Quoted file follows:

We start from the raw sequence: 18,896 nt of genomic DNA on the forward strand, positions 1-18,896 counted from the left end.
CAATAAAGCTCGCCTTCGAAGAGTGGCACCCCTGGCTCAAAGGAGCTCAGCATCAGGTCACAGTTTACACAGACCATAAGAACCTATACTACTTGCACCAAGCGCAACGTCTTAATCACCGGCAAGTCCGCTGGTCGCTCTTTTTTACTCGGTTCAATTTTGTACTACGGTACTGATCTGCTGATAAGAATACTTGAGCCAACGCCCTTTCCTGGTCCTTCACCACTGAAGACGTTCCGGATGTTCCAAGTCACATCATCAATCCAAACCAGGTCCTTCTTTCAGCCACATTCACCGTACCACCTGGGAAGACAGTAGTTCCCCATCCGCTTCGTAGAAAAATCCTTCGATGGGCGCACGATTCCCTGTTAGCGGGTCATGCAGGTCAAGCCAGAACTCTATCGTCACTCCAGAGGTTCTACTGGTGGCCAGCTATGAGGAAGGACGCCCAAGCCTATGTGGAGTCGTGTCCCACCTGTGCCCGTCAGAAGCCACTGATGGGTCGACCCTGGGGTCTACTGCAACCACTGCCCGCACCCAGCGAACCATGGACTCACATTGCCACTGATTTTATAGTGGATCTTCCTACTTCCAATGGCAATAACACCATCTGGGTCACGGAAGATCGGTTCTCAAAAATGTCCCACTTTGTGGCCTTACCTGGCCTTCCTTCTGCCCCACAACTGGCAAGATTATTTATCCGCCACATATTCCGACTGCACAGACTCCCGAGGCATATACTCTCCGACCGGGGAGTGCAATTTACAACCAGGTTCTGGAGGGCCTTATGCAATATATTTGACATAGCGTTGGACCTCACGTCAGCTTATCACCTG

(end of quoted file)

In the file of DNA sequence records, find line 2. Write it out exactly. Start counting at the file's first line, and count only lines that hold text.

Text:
CAATAAAGCTCGCCTTCGAAGAGTGGCACCCCTGGCTCAAAGGAGCTCAGCATCAGGTCACAGTTTACACAGACCATAAGAACCTATACTACTTGCACCAAGCGCAACGTCTTAATCACCGGCAAGTCCGCTGGTCGCTCTTTTTTACTCGGTTCAATTTTGTACTACGGTACTGATCTGCTGATAAGAATACTTGAGCCAACGCCCTTTCCTGGTCCTTCACCACTGAAGACGTTCCGGATGTTCCAAGTCACATCATCAATCCAAACCAGGTCCTTCTTTCAGCCACATTCACCGTACCACCTGGGAAGACAGTAGTTCCCCATCCGCTTCGTAGAAAAATCCTTCGATGGGCGCACGATTCCCTGTTAGCGGGTCATGCAGGTCAAGCCAGAACTCTATCGTCACTCCAGAGGTTCTACTGGTGGCCAGCTATGAGGAAGGACGCCCAAGCCTATGTGGAGTCGTGTCCCACCTGTGCCCGTCAGAAGCCACTGATGGGTCGACCCTGGGGTCTACTGCAACCACTGCCCGCACCCAGCGAACCATGGACTCACATTGCCACTGATTTTATAGTGGATCTTCCTACTTCCAATGGCAATAACACCATCTGGGTCACGGAAGATCGGTTCTCAAAAATGTCCCACTTTGTGGCCTTACCTGGCCTTCCTTCTGCCCCACAACTGGCAAGATTATTTATCCGCCACATATTCCGACTGCACAGACTCCCGAGGCATATACTCTCCGACCGGGGAGTGCAATTTACAACCAGGTTCTGGAGGGCCTTATGCAATATATTTGACATAGCGTTGGACCTCACGTCAGCTTATCACCTG